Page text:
Making sure that we have enough antioxidants in our diet, including vitamin E, is still important. Besides sunflower and sesame seeds, other plant foods like beans, peas, and sweet potatoes are good sources.

Other antioxidants such as those present in berries and greens also have a range of beneficial effects – possibly including helping reduce kidney disease risk…

And obviously if excessive fat consumption is putting unnecessary strain on the kidneys, we need to do something about that too.

As you’ll often hear me say, it’s never a single nutrient but the compounded effect of your overall diet and lifestyle which may tip the risk scales one way or another!

If you want to find out more about the impact different nutrients have on our bodies, click HERE to save your seat in our brand-new Nutrition Workshop – it’s free to attend and 100% online.

 

Boosting kids’ preferences to healthy foods takes time…

Study link

Getting kids to eat their vegs may be a struggle for parents…

But, a new review has highlighted some important new ways to encourage children to eat healthier foods.

This review comes from scientists at the University of Buffalo who looked at research on ‘food preference learning’ from the past 10 years.

They found that exposure to healthy foods, like fruit and vegetables, is important even from the pre-natal period.

What mums eat when they are pregnant can influence the baby’s food preferences.

In fact, the smells and flavours the baby is exposed to in the uterus can go on to influence their likings after birth.

Summary of evidence on food preferences during prenatal period and recommendations (Anzman-Frasca et al., 2017).

So, eating healthy foods during pregnancy can prime the baby to prefer these foods too!

However, this learning process of food preferences continues throughout childhood.

For example, repeating a child’s exposure to a food, even if they have previously rejected it, will promote acceptance.

Furthermore, seeing parents, caregivers or siblings enjoying healthy foods can also encourage children to try the same foods.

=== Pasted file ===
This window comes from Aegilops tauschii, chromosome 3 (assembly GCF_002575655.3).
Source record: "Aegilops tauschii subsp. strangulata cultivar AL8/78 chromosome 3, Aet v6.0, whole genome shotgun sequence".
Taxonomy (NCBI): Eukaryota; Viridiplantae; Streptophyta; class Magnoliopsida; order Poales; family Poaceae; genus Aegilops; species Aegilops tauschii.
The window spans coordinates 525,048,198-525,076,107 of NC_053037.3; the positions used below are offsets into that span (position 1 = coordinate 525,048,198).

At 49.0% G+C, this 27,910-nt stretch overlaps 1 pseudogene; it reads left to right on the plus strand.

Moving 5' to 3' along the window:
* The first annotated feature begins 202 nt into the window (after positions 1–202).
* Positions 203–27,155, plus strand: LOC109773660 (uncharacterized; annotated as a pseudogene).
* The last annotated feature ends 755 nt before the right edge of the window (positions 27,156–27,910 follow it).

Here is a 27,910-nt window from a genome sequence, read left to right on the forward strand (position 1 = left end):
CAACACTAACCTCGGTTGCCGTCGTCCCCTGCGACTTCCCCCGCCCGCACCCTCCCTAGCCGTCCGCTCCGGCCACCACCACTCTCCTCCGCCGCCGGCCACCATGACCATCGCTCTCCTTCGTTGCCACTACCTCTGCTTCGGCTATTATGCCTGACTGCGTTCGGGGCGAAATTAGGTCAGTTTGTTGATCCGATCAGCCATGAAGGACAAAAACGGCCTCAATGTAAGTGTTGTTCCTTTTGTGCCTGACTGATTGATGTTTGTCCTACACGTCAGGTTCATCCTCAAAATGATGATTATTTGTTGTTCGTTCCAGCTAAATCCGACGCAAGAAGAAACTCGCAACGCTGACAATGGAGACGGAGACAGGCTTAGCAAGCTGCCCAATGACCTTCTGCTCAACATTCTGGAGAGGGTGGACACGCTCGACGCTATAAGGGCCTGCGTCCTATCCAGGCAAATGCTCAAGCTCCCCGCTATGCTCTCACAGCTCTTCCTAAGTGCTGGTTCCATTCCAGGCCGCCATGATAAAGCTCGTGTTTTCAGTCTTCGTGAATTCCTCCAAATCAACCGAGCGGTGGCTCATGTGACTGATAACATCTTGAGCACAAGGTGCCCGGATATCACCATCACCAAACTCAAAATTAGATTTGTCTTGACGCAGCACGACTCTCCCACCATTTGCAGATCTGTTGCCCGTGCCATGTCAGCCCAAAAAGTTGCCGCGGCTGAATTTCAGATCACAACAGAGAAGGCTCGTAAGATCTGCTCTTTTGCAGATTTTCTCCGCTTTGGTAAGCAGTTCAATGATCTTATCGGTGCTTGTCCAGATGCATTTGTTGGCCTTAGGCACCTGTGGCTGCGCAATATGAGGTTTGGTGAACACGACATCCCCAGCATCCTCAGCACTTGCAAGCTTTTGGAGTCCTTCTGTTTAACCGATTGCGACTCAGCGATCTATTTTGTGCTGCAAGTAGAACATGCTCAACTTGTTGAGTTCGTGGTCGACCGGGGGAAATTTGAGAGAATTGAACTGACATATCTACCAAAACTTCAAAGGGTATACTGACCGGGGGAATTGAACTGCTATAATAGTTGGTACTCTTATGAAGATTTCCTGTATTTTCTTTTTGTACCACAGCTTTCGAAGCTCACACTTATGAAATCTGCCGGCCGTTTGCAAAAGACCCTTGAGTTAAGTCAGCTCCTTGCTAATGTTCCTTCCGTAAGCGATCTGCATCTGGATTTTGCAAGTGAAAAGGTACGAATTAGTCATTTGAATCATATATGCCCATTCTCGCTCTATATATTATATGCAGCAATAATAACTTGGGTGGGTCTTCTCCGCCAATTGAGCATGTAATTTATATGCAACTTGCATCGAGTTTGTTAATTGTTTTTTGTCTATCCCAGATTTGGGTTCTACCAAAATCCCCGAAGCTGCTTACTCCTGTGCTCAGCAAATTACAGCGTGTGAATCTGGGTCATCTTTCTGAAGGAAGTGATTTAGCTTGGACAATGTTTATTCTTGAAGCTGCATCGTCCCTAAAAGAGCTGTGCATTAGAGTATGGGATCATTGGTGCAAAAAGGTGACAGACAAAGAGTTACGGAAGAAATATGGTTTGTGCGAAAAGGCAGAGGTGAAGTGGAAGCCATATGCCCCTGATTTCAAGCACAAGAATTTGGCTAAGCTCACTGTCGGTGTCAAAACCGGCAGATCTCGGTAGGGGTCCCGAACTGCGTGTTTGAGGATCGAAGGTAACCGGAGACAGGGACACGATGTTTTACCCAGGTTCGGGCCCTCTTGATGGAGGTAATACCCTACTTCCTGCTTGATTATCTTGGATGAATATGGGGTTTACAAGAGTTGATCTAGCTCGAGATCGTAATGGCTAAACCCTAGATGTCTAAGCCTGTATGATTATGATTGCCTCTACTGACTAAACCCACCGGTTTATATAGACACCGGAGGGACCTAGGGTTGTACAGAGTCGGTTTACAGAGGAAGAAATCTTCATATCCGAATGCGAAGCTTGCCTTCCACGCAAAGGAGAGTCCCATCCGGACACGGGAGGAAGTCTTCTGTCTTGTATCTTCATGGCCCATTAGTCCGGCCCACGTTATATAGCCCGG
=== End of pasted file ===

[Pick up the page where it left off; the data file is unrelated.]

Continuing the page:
The key message from this review is that promoting healthy eating preferences in children can take time, but it is possible! If you want to learn about the right foods for children (and even how to turn a bad eater into a good one), make sure you sign up for our free Child Nutrition training.

 

 

 

 

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The-Health-Sciences-Academy-Alejandra-Ruani-small1-right Alejandra "Alex" Ruani leads the research division at The Health Sciences Academy, where she and her team make sense of complex scientific literature and translate it into easy-to-understand practical concepts for their students. She is a Harvard-trained scientist and UCL doctoral researcher who specialises in cravings and appetite neurobiology, nutrition biochemistry, and nutrigenomics. Besides investigating and teaching the latest advances in health and nutrition science, Alex makes it easier to be smarter with her free Science Catch-ups.

Connect with Alex via email.


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1 Comment

  • Jacqueline Bourne

    Reply Reply March 8, 2018

    Thank you Alex for three fascinating articles.

    I was particularly interested by the CKD information. I’m wondering and hoping that eventually I might read about foods and nutients that will help to heal damaged kidneys and improve function. I’m thinking that cells are renewed daily in their millions, and DNA can be repaired, so if all the damaging aspects of a person’s daily intake of food and drink are eliminated and replaced by only cleansing, nourishing and antioxidising substances, then perhaps the kidneys could become healthy again.